National Fuel Gas Co. continued to curtail natural gas production in its fiscal year (FY) 1Q2016, saying during its earnings call on Friday that it would scale back further by dropping a rig in the Marcellus Shale and delay its Northern Access pipeline expansion project until next year.

The company’s fiscal year started in October, and during the first quarter NFG’s exploration and production subsidiary, Seneca Resources Corp., curtailed another 14.6 Bcf of natural gas production on lower prices. That comes in addition to the 45 Bcfe of curtailments that Seneca has announced since 1Q2015 (see Shale Daily,Nov. 17, 2015). Management said Seneca would drop a rig in March, leaving it just one to operate in the Marcellus Shale for FY 2016 and 2017.

With the reduction in activity, the company’s planned in-service date for its Northern Access 2016 expansion project would be delayed until November 2017. Northern Access would expand the National Fuel Gas Supply Corp. and Empire Pipeline systems to transport more than 490,000 Dth/d from Seneca-operated wells in Northwest Pennsylvania to multiple markets in the Northeast. The company had originally planned for the expansion to be in service by late 2016.

“Our decrease in drilling activity will obviously affect the amount of gas that could flow into the Northern Access pipeline,” said CEO Ronald Tanski. “…Extending the target in-service date gives our project more breathing room to complete all the necessary development activities, and we will continue to press forward on those.”

Tanski said the compressors have already been purchased for the expansion, and the company is currently finalizing its agreement for pipeline. He added that NFG expects the Federal Energy Regulatory Commission to issue a certificate for the expansion by May and said the bulk of the construction would likely occur in 2017.

Senior Vice President Matthew Cabell said the company has a backlog of about 70 drilled but uncompleted wells that it would finish as it gets closer to bringing the expansion online to help fill it. Capacity on the expansion is subscribed completely by Seneca.

A decision to push back Northern Access also means that the company is slowing the build-out of its Clermont Gathering System in its Western Development Area (WDA) of Northwest Pennsylvania. As the fee-owner of nearly all the mineral rights in the WDA, Seneca is mostly unencumbered by lease expirations that would require it to drill the acreage within a certain timeframe.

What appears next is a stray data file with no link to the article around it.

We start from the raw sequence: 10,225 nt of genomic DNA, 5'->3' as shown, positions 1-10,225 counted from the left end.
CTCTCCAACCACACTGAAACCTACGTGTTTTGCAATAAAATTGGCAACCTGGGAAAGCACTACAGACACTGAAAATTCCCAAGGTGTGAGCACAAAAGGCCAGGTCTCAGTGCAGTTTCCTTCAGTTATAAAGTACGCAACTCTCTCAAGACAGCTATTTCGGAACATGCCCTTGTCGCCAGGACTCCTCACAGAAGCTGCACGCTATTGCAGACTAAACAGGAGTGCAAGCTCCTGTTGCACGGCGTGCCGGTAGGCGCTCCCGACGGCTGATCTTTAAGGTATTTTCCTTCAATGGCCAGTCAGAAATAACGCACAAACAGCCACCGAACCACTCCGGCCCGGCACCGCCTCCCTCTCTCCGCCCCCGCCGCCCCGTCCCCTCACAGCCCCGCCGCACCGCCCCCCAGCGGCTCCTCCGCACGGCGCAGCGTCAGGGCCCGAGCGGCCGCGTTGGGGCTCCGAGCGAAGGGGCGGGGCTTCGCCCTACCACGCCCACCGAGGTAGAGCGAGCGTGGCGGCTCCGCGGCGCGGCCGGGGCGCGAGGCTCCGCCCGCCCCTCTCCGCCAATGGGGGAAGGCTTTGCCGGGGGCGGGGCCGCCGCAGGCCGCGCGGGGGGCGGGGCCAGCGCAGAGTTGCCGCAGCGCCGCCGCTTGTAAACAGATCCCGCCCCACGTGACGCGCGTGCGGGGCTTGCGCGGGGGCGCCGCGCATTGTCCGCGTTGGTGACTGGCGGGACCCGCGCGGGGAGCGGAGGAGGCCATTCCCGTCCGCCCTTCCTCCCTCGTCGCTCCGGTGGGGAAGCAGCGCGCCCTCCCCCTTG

The reduced rig count and the slowdown in activity, management said, would not affect Seneca’s joint venture with IOG Capital LP in the Marcellus Shale, which was signed to give the company more financial flexibility this fiscal year (see Shale Daily, Dec. 3, 2015). Seneca is also reducing its previously announced FY 2016 capital budget by $50 million to $150-200 million. NFG and its subsidiaries are planning to do the same, cutting spending plans in half from a previously announced high end of $1 billion to $455-575 million.

Seneca produced 38.1 Bcfe in 1Q2016, down from 48.2 Bcfe in the year-ago period and up slightly from the 37.6 Bcfe it produced in 4Q2015. 1Q2016 production consisted of 33.6 Bcfe and 748,000 bbl of crude oil. Production was driven primarily by the company’s 785,000 net acres in the Marcellus Shale, while its oilier legacy assets in California accounted for some.

Seneca recorded a $252.6 million write-down related to its oil and gas properties. Earnings for NFG’s pipeline segment were up on higher transportation revenues compared to the year-ago period. But profits in its utility, gathering and energy marketing segments were all down due to production curtailments, lower commodity prices and warmer-than-normal temperatures in the company’s service territories.

Overall, NFG and its subsidiaries reported a net loss of $189.1 million (minus $2.23/share) for 1Q2016, compared with net income of $84.7 million ($1/share) in the year-ago period. Revenue was also down in 1Q2016 to $375.2 million from $523.9 million in 1Q2015.